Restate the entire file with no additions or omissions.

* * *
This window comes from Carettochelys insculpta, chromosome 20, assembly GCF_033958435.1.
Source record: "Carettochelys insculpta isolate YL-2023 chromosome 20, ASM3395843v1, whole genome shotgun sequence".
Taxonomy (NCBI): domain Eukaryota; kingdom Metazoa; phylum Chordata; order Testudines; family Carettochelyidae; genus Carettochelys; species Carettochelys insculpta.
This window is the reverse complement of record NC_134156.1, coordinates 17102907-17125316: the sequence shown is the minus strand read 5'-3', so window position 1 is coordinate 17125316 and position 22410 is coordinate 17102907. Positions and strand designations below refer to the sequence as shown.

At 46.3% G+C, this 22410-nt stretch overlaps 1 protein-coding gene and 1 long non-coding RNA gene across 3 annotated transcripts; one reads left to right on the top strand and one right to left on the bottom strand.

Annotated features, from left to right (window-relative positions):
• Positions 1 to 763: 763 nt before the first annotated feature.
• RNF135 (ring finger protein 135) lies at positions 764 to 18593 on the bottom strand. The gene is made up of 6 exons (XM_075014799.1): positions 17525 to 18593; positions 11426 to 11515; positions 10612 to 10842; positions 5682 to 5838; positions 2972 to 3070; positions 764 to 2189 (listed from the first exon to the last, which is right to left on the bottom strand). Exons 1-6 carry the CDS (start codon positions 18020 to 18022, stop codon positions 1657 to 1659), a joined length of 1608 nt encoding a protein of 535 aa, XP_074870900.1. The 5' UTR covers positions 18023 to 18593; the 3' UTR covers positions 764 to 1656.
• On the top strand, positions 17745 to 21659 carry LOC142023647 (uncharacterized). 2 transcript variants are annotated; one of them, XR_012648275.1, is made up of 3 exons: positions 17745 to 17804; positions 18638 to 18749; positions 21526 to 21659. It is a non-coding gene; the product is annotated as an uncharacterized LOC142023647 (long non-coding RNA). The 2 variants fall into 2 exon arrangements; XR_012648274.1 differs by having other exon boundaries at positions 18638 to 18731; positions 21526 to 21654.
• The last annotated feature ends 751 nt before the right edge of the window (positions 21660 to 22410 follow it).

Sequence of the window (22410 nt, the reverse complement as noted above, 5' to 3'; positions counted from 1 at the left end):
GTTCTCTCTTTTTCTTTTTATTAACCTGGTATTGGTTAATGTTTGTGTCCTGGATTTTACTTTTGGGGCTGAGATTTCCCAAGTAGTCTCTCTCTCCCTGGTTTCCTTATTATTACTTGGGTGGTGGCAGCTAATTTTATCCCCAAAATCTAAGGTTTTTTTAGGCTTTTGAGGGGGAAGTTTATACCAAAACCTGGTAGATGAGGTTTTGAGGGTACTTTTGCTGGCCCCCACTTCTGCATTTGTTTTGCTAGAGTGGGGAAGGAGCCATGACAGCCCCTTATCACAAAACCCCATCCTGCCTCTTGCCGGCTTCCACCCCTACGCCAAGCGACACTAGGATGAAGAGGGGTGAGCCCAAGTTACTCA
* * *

This window comes from Carettochelys insculpta, chromosome 20, assembly GCF_033958435.1.
Source record: "Carettochelys insculpta isolate YL-2023 chromosome 20, ASM3395843v1, whole genome shotgun sequence".
Taxonomy (NCBI): domain Eukaryota; kingdom Metazoa; phylum Chordata; order Testudines; family Carettochelyidae; genus Carettochelys; species Carettochelys insculpta.
This window is the reverse complement of record NC_134156.1, coordinates 17102907-17125316: the sequence shown is the minus strand read 5'-3', so window position 1 is coordinate 17125316 and position 22410 is coordinate 17102907. Positions and strand designations below refer to the sequence as shown.

At 46.3% G+C, this 22410-nt stretch overlaps 1 protein-coding gene and 1 long non-coding RNA gene across 3 annotated transcripts; one reads left to right on the top strand and one right to left on the bottom strand.

Annotated features, from left to right (window-relative positions):
• Positions 1 to 763: 763 nt before the first annotated feature.
• RNF135 (ring finger protein 135) lies at positions 764 to 18593 on the bottom strand. The gene is made up of 6 exons (XM_075014799.1): positions 17525 to 18593; positions 11426 to 11515; positions 10612 to 10842; positions 5682 to 5838; positions 2972 to 3070; positions 764 to 2189 (listed from the first exon to the last, which is right to left on the bottom strand). Exons 1-6 carry the CDS (start codon positions 18020 to 18022, stop codon positions 1657 to 1659), a joined length of 1608 nt encoding a protein of 535 aa, XP_074870900.1. The 5' UTR covers positions 18023 to 18593; the 3' UTR covers positions 764 to 1656.
• On the top strand, positions 17745 to 21659 carry LOC142023647 (uncharacterized). 2 transcript variants are annotated; one of them, XR_012648275.1, is made up of 3 exons: positions 17745 to 17804; positions 18638 to 18749; positions 21526 to 21659. It is a non-coding gene; the product is annotated as an uncharacterized LOC142023647 (long non-coding RNA). The 2 variants fall into 2 exon arrangements; XR_012648274.1 differs by having other exon boundaries at positions 18638 to 18731; positions 21526 to 21654.
• The last annotated feature ends 751 nt before the right edge of the window (positions 21660 to 22410 follow it).

Sequence of the window (22410 nt, the reverse complement as noted above, 5' to 3'; positions counted from 1 at the left end):
GTTCTCTCTTTTTCTTTTTATTAACCTGGTATTGGTTAATGTTTGTGTCCTGGATTTTACTTTTGGGGCTGAGATTTCCCAAGTAGTCTCTCTCTCCCTGGTTTCCTTATTATTACTTGGGTGGTGGCAGCTAATTTTATCCCCAAAATCTAAGGTTTTTTTAGGCTTTTGAGGGGGAAGTTTATACCAAAACCTGGTAGATGAGGTTTTGAGGGTACTTTTGCTGGCCCCCACTTCTGCATTTGTTTTGCTAGAGTGGGGAAGGAGCCATGACAGCCCCTTATCACAAAACCCCATCCTGCCTCTTGCCGGCTTCCACCCCTACGCCAAGCGACACTAGGATGAAGAGGGGTGAGCCCAAGTTACTCA